“As the title promises, this sophisticated science-fiction anthology is diverse in nearly every sense of the word. Beyond their being science fiction, no single element or quality unites the collection’s stories. However, the anthology was created in response to concerns that mixed-race characters, non-Western characters, LGBTQ characters and characters of color were underrepresented in young adult fiction, and most stories bring one or more of these underrepresented identities to the foreground. Readers will find poor children working in mines and factories, a have-not yao boy kidnapping a rich you girl and a girl reeling as the world inexplicably changes around her, and no one else notices. Although many stories imagine bleak futures, their tones are refreshingly varied. Daniel Wilson’s tale of a robot attack at a frozen-yogurt shop takes the form of an almost-comical police-interview transcript. Ursula K. LeGuin’s ‘Solitude’ is a sweeping, nostalgic epic. K. Tempest Bradford’s ‘Uncertainty Principle’ is a character-driven time-travel tale. Understanding many of the stories takes patience: Readers are plunged quickly into complex worlds, and exposition often comes slowly. Careful, curious readers will be rewarded, though probably not comforted, by the many realities and futures imagined here.”—Kirkus Reviews
“This is a book I’ve been thrilled about ever since I saw it at ALA. It’s filled with incredible dystopian stories from some of the top authors out today and all of the stories feature brilliantly diverse characters. This has the potential to be a huge hit and I cannot wait to hear how much everyone loves it!”—Danielle, “There’s a Book”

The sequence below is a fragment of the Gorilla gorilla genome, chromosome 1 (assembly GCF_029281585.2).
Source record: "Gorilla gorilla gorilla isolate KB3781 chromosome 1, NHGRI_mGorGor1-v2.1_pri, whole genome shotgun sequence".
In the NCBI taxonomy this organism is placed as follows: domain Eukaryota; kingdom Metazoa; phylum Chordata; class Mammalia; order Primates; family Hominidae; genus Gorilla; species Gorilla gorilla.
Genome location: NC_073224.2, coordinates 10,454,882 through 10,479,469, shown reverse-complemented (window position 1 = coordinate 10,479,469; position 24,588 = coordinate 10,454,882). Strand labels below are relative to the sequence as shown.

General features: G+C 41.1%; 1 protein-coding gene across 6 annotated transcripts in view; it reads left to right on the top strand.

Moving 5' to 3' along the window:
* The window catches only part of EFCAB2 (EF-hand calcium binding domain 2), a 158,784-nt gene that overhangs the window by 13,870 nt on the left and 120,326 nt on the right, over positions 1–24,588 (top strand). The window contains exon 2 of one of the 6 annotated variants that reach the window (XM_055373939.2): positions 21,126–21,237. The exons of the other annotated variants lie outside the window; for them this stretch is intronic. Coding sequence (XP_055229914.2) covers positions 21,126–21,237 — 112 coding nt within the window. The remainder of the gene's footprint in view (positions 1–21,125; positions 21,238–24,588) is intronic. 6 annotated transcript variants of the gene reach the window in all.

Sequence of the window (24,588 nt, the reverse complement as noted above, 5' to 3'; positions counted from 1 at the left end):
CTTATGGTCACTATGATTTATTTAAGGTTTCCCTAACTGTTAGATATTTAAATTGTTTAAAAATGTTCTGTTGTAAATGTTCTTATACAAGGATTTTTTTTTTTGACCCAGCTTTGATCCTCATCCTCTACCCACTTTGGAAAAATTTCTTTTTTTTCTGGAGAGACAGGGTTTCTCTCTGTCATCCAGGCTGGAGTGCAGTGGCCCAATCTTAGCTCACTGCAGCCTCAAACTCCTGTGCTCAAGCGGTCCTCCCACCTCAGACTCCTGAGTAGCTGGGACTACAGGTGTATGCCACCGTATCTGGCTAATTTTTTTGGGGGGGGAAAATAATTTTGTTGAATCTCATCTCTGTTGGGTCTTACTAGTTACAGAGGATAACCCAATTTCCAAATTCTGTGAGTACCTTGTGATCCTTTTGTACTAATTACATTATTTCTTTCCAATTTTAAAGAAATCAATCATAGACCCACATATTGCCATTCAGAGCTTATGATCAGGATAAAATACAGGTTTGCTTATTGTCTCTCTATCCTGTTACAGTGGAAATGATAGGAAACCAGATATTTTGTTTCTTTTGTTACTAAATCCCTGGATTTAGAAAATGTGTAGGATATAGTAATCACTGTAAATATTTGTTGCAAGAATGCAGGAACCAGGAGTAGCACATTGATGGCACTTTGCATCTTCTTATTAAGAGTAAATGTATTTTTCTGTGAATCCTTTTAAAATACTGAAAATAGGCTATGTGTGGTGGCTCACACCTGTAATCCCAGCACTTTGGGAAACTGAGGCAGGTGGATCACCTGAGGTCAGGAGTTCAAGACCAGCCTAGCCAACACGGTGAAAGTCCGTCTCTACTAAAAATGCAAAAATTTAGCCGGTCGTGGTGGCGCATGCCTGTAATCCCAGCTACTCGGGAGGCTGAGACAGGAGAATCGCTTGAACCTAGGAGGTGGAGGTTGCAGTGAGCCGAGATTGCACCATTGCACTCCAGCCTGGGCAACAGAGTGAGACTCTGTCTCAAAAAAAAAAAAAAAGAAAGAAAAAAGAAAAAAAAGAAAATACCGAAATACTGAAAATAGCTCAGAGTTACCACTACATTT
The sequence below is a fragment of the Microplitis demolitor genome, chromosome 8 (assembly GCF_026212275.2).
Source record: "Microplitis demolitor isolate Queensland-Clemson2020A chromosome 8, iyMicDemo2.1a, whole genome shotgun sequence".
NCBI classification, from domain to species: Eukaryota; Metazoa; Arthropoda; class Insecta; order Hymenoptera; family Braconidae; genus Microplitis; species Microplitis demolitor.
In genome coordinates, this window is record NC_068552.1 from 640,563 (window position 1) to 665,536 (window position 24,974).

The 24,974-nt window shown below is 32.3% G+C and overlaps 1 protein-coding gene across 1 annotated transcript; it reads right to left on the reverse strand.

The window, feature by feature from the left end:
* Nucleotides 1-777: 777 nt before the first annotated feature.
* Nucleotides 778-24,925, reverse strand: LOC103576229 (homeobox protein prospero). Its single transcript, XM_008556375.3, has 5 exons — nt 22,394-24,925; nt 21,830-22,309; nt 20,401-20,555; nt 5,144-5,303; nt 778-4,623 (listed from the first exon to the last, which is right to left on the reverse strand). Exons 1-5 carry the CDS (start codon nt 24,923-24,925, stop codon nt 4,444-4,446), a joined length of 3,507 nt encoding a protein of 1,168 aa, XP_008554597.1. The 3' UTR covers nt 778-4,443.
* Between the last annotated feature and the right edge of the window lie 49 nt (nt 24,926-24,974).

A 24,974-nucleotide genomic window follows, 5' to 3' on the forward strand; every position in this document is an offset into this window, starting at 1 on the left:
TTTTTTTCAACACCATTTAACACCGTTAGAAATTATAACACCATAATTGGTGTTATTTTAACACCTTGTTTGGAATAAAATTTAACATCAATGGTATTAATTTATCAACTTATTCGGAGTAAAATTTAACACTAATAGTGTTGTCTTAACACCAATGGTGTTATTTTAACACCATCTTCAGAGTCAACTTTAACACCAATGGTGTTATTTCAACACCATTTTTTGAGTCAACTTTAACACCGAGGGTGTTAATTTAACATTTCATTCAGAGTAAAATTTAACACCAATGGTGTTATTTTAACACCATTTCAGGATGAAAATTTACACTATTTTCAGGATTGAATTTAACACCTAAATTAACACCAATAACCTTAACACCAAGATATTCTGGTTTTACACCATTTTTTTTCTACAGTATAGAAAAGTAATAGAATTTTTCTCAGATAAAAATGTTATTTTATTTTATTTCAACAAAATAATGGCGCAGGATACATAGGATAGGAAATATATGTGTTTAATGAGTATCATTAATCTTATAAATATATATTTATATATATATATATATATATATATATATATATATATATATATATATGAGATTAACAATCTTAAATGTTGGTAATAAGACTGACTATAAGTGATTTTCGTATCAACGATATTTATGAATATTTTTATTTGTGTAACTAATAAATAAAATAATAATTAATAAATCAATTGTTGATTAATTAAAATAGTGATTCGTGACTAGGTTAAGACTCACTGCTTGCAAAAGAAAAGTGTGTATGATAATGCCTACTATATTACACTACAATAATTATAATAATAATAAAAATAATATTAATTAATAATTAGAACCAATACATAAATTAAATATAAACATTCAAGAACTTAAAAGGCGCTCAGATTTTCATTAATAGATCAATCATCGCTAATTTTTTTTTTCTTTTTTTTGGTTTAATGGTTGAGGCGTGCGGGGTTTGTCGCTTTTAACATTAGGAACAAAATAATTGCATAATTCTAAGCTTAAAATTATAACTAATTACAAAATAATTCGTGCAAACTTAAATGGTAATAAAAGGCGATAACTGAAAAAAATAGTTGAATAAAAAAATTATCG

“My three favourite stories are “Blue Skies”, “Good Girl” and “Solitude”. I found these stories the most thought provoking and loved the way the world creation added to the message of each story. The imagery supported the feelings of the characters – all of whom I found to be compelling in their own ways. “Solitude” I think works perfectly as short story as do the other two, but I would love for “Blue Skies” and “Good Girl” to be turned into full lengthy novels, because the worlds and characters still have much to offer.
I enjoyed Bradford’s story and the premise makes this one of the best time-travel tales I’ve read. It amazes me how Bacigalupi’s and Kanakia’s stories manage to create such a strong sense of environment in the span of a short story. . . . “Pattern Recognition” and “What Arms to Hold” got me thinking about the rights of the child and the importance of questioning those in authority. “The Last Day” is well-written and thought provoking – in that depressing sort of way all stories about the futility of war make us think.”—Katja, “YA’s the Word”
“When I first heard the premise of this anthology, I was thrilled. Science fiction and dystopia stories about multicultural characters and worlds written by diverse authors? Sign me up! . . . Most of the stories were very good, and I think they explored the idea of diverse futures very well.”—Jia Vergara, “Dear Author”